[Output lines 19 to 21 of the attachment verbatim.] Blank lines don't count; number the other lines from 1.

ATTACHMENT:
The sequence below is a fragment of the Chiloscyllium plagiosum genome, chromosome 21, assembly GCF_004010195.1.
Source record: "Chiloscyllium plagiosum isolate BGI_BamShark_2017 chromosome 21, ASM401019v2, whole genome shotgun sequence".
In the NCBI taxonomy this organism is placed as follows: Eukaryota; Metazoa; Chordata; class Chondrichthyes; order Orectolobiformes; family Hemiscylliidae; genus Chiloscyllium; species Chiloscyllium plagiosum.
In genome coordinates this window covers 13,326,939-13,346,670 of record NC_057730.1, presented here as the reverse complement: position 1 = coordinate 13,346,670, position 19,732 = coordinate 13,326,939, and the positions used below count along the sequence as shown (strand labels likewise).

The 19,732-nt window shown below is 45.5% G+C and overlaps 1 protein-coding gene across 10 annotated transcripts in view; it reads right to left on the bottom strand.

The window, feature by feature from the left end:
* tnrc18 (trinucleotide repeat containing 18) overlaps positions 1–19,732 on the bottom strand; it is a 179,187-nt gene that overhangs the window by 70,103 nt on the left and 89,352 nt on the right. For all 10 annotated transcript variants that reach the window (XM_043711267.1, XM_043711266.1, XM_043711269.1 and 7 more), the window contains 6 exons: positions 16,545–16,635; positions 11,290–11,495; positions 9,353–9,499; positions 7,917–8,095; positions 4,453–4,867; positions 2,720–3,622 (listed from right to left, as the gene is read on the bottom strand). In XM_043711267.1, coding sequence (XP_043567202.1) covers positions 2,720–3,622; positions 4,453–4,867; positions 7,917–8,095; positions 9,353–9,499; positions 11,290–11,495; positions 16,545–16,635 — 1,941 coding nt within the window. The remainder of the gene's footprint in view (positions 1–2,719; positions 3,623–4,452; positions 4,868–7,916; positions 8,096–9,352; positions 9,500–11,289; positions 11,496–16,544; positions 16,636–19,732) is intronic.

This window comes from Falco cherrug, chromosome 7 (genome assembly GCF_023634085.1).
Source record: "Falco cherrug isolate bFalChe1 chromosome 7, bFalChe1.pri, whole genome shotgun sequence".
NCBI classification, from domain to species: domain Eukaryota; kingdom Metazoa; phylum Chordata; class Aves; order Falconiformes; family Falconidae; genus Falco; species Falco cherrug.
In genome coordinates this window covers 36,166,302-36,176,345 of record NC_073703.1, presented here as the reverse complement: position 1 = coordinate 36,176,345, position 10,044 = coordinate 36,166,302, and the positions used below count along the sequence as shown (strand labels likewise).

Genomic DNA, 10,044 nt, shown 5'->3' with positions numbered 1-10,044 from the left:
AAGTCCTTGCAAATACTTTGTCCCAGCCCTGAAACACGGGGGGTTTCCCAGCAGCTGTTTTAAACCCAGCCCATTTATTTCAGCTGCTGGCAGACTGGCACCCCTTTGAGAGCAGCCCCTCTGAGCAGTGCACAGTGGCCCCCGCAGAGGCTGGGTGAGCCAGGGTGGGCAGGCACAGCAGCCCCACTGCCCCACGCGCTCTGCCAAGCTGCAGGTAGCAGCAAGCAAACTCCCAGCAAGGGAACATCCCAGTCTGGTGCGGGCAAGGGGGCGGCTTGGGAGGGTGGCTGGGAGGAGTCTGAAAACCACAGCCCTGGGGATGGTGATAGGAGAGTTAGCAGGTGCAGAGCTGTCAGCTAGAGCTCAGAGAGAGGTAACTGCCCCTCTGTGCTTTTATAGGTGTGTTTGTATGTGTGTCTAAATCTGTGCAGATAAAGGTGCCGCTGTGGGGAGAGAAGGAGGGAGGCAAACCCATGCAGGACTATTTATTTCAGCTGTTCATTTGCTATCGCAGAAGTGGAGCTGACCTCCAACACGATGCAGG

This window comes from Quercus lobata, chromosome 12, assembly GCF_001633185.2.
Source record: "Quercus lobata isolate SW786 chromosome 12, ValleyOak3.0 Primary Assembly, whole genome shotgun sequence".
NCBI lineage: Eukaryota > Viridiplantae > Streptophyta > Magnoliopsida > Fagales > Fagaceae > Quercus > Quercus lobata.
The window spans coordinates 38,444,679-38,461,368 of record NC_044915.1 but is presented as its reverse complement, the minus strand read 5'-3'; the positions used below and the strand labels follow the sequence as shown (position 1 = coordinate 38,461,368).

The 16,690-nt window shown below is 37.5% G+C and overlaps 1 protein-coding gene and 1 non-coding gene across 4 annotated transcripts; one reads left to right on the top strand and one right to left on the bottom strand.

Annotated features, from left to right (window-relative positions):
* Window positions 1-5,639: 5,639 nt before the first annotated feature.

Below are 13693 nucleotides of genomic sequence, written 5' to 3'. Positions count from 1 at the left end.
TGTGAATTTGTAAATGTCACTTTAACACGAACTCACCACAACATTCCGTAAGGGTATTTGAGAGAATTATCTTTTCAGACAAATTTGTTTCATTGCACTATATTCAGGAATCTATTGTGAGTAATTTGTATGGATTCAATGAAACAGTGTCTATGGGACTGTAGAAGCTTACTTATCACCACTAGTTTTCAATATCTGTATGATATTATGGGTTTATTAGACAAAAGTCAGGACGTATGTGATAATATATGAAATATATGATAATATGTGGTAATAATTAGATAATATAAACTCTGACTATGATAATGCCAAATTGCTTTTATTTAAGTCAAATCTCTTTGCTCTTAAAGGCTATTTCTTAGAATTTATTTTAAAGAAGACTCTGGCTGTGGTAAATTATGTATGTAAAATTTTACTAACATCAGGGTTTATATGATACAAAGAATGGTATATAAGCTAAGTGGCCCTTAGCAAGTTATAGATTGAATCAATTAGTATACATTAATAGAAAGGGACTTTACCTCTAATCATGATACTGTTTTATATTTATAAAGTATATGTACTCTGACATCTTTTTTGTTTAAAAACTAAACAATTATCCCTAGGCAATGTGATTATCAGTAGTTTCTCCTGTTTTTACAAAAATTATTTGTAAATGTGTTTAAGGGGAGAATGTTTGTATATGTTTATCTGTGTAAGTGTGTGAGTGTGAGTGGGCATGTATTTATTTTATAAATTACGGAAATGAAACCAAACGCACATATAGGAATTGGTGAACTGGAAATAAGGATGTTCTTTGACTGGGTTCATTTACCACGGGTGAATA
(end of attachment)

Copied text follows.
Annotated features, from left to right (window-relative positions):
* Window positions 1-5,639: 5,639 nt before the first annotated feature.

Below are 13693 nucleotides of genomic sequence, written 5' to 3'. Positions count from 1 at the left end.